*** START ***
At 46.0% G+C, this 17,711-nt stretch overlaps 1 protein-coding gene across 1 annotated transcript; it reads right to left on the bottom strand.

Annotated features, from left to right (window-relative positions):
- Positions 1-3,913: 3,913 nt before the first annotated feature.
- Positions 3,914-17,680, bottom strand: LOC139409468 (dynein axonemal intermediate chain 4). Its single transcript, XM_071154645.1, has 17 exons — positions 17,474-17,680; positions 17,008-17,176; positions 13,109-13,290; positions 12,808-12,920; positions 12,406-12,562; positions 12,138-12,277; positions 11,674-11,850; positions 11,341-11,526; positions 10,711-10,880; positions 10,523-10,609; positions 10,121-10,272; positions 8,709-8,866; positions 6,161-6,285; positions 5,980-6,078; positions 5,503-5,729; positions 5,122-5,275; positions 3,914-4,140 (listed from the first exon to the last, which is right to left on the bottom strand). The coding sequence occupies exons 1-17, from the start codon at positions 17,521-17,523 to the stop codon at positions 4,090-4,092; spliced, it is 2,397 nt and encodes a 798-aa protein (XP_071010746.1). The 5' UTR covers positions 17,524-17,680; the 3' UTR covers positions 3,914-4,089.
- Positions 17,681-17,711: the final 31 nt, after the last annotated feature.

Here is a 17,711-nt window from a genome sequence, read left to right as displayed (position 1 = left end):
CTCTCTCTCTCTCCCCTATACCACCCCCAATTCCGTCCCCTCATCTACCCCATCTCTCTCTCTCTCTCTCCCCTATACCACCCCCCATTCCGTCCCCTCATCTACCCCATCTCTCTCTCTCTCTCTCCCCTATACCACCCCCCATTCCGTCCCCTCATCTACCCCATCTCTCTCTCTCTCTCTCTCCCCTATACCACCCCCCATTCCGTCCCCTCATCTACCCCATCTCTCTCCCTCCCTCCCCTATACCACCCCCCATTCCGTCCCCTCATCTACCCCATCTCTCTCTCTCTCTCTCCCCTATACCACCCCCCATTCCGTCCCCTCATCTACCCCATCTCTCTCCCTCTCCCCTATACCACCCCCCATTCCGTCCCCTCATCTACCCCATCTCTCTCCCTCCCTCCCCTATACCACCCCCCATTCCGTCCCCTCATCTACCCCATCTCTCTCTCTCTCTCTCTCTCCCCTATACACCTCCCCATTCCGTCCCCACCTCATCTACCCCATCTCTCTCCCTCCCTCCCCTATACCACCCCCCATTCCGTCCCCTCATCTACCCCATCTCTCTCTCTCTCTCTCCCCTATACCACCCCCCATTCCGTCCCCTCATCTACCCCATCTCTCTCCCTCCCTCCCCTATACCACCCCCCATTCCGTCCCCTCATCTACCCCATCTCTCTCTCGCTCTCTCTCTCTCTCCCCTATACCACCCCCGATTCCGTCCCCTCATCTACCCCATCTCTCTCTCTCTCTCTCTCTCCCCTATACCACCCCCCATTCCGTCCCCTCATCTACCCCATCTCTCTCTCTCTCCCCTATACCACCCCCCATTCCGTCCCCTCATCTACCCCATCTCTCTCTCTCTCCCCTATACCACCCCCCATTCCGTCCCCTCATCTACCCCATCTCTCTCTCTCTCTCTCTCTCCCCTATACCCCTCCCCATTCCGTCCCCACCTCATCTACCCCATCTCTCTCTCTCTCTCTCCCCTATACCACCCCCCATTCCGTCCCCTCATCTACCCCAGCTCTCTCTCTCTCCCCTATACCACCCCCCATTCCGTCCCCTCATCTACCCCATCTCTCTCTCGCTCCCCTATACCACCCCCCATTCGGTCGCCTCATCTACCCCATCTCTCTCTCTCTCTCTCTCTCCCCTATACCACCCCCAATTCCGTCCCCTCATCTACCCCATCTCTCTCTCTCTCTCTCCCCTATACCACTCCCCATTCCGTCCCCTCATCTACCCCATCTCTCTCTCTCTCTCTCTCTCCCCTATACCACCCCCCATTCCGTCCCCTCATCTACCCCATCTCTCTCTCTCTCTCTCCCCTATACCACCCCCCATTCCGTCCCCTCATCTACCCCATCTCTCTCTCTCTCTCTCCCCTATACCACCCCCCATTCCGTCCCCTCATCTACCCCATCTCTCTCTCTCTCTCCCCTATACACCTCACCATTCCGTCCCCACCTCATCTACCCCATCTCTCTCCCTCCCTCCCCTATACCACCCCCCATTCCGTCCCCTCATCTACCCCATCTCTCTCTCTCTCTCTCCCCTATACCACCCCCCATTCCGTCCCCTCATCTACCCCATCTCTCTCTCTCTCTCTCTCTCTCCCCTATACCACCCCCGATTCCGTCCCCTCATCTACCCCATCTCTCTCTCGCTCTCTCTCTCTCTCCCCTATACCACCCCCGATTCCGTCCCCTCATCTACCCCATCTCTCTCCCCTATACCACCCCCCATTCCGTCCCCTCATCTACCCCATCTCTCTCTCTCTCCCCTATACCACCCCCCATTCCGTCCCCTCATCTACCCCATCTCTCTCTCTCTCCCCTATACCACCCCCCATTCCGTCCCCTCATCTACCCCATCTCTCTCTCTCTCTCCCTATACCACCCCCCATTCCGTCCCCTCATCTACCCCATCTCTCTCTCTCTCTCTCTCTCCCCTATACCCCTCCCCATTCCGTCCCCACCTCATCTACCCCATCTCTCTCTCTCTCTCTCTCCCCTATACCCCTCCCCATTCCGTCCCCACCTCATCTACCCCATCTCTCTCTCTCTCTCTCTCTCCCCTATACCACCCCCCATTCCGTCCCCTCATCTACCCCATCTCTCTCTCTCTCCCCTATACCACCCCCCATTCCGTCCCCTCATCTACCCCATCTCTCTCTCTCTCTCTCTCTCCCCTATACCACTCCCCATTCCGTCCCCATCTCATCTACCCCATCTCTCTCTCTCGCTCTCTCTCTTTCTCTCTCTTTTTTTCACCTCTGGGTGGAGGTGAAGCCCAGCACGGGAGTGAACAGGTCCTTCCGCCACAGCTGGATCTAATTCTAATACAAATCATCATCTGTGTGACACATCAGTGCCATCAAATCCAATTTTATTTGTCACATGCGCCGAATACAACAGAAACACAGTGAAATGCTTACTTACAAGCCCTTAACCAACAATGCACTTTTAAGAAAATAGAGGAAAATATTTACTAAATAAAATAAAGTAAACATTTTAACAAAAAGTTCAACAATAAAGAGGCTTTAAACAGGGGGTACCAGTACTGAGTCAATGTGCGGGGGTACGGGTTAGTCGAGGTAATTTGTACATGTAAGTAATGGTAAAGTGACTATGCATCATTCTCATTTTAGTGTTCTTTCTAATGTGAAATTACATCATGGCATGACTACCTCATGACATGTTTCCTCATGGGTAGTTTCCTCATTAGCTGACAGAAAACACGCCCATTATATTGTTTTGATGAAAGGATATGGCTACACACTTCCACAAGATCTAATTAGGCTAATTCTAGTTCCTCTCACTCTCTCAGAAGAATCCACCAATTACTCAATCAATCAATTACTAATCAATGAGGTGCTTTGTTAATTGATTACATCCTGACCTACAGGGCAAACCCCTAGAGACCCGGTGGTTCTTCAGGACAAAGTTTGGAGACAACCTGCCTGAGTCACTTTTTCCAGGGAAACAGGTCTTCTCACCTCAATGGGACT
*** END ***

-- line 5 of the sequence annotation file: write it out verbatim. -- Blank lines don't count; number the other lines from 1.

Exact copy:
- Positions 17,681-17,711: the final 31 nt, after the last annotated feature.